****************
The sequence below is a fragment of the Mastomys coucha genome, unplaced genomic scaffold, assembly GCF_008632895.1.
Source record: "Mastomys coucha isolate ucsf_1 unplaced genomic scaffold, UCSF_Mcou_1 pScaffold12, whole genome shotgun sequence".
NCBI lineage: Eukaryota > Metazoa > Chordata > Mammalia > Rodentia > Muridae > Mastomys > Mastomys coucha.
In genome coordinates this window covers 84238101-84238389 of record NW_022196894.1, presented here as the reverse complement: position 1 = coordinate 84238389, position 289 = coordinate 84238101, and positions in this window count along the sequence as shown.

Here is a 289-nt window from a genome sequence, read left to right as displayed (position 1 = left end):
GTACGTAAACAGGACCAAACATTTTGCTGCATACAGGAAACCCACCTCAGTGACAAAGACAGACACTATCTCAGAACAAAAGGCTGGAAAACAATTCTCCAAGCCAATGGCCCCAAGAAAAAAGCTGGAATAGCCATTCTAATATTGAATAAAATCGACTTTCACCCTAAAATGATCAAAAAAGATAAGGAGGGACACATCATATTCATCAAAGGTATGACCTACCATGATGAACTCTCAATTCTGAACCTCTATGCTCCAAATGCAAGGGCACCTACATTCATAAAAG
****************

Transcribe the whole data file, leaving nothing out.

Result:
The sequence below is a fragment of the Mastomys coucha genome, unplaced genomic scaffold, assembly GCF_008632895.1.
Source record: "Mastomys coucha isolate ucsf_1 unplaced genomic scaffold, UCSF_Mcou_1 pScaffold12, whole genome shotgun sequence".
NCBI lineage: Eukaryota > Metazoa > Chordata > Mammalia > Rodentia > Muridae > Mastomys > Mastomys coucha.
In genome coordinates this window covers 84238101-84238389 of record NW_022196894.1, presented here as the reverse complement: position 1 = coordinate 84238389, position 289 = coordinate 84238101, and positions in this window count along the sequence as shown.

Here is a 289-nt window from a genome sequence, read left to right as displayed (position 1 = left end):
GTACGTAAACAGGACCAAACATTTTGCTGCATACAGGAAACCCACCTCAGTGACAAAGACAGACACTATCTCAGAACAAAAGGCTGGAAAACAATTCTCCAAGCCAATGGCCCCAAGAAAAAAGCTGGAATAGCCATTCTAATATTGAATAAAATCGACTTTCACCCTAAAATGATCAAAAAAGATAAGGAGGGACACATCATATTCATCAAAGGTATGACCTACCATGATGAACTCTCAATTCTGAACCTCTATGCTCCAAATGCAAGGGCACCTACATTCATAAAAG